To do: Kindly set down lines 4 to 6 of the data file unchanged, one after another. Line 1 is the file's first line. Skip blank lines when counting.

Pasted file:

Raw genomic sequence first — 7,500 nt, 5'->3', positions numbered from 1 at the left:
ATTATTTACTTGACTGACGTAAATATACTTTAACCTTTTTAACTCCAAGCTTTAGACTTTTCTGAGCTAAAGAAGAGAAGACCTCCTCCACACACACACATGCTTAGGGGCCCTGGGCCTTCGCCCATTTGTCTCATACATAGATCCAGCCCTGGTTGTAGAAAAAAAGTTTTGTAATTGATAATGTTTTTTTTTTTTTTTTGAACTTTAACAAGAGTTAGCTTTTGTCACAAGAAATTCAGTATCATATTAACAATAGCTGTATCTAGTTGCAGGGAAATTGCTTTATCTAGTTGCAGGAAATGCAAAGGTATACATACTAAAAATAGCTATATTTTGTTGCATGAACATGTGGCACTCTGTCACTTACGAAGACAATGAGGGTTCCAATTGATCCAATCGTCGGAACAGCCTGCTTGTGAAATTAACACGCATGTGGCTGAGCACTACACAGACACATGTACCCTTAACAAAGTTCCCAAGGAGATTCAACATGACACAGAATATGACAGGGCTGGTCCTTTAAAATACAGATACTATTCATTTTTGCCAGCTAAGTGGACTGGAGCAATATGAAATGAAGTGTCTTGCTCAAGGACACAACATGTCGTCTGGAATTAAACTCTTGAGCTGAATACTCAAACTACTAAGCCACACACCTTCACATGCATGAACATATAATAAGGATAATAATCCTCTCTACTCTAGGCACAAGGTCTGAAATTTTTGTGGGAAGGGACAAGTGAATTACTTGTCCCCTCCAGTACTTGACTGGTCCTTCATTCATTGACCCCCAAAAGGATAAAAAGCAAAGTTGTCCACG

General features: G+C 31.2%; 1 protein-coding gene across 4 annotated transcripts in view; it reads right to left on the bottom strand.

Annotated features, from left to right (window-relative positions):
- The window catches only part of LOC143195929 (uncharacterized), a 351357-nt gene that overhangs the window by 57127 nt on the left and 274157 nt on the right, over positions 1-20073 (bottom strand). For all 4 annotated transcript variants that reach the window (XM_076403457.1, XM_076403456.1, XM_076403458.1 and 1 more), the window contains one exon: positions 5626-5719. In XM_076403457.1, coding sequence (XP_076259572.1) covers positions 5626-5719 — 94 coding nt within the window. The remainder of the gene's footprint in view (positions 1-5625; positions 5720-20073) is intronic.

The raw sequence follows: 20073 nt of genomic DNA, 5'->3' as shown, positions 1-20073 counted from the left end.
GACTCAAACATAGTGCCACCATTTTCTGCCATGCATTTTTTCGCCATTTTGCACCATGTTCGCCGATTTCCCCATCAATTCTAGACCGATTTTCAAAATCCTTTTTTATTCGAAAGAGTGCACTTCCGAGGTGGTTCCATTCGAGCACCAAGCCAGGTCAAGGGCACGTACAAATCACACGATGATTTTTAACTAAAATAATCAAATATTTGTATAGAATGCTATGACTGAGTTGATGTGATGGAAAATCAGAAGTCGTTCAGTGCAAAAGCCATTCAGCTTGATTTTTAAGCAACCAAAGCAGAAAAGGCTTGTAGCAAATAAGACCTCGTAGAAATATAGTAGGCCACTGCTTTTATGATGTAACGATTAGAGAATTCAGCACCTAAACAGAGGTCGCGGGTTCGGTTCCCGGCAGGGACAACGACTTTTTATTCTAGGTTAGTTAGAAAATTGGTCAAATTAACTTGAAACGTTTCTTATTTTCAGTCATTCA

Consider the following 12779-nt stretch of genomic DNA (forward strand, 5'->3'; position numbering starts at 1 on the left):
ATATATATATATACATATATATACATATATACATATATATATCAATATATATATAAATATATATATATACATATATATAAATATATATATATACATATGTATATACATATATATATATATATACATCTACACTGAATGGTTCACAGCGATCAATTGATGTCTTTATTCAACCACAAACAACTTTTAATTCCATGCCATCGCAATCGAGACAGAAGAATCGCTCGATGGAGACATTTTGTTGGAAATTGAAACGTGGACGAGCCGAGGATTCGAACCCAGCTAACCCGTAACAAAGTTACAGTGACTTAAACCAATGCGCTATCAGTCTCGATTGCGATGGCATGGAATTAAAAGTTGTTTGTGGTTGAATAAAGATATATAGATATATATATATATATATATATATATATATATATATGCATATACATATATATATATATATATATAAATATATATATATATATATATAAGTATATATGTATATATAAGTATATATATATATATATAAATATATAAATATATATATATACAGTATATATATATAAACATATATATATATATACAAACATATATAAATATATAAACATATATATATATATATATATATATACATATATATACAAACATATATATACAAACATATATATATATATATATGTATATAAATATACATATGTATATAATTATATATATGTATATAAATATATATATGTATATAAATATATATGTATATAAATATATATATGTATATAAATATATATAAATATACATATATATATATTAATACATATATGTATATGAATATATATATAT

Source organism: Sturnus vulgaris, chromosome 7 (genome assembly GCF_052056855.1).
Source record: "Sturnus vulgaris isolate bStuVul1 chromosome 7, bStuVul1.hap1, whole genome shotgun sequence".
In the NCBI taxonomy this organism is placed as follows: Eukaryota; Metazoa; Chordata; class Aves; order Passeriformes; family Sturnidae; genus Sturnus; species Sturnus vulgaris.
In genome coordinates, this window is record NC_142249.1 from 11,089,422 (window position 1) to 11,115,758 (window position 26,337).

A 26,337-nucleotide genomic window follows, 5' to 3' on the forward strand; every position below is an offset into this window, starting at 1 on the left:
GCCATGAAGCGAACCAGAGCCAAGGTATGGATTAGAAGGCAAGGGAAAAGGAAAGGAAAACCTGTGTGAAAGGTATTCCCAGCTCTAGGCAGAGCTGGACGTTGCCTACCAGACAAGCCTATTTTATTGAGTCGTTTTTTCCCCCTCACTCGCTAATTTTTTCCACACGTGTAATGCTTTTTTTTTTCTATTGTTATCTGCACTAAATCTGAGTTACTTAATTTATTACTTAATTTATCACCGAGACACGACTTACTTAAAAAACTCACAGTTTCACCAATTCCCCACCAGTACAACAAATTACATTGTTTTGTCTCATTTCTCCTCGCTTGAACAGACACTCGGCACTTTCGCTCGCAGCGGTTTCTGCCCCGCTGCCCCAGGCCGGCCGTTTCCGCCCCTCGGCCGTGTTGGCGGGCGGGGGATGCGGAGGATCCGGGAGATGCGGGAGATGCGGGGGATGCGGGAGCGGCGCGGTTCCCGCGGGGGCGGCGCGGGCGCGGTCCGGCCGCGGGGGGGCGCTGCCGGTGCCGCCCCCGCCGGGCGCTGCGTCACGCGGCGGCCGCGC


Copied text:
Annotated features, from left to right (window-relative positions):
- The window catches only part of LOC143195929 (uncharacterized), a 351357-nt gene that overhangs the window by 57127 nt on the left and 274157 nt on the right, over positions 1-20073 (bottom strand). For all 4 annotated transcript variants that reach the window (XM_076403457.1, XM_076403456.1, XM_076403458.1 and 1 more), the window contains one exon: positions 5626-5719. In XM_076403457.1, coding sequence (XP_076259572.1) covers positions 5626-5719 — 94 coding nt within the window. The remainder of the gene's footprint in view (positions 1-5625; positions 5720-20073) is intronic.

The raw sequence follows: 20073 nt of genomic DNA, 5'->3' as shown, positions 1-20073 counted from the left end.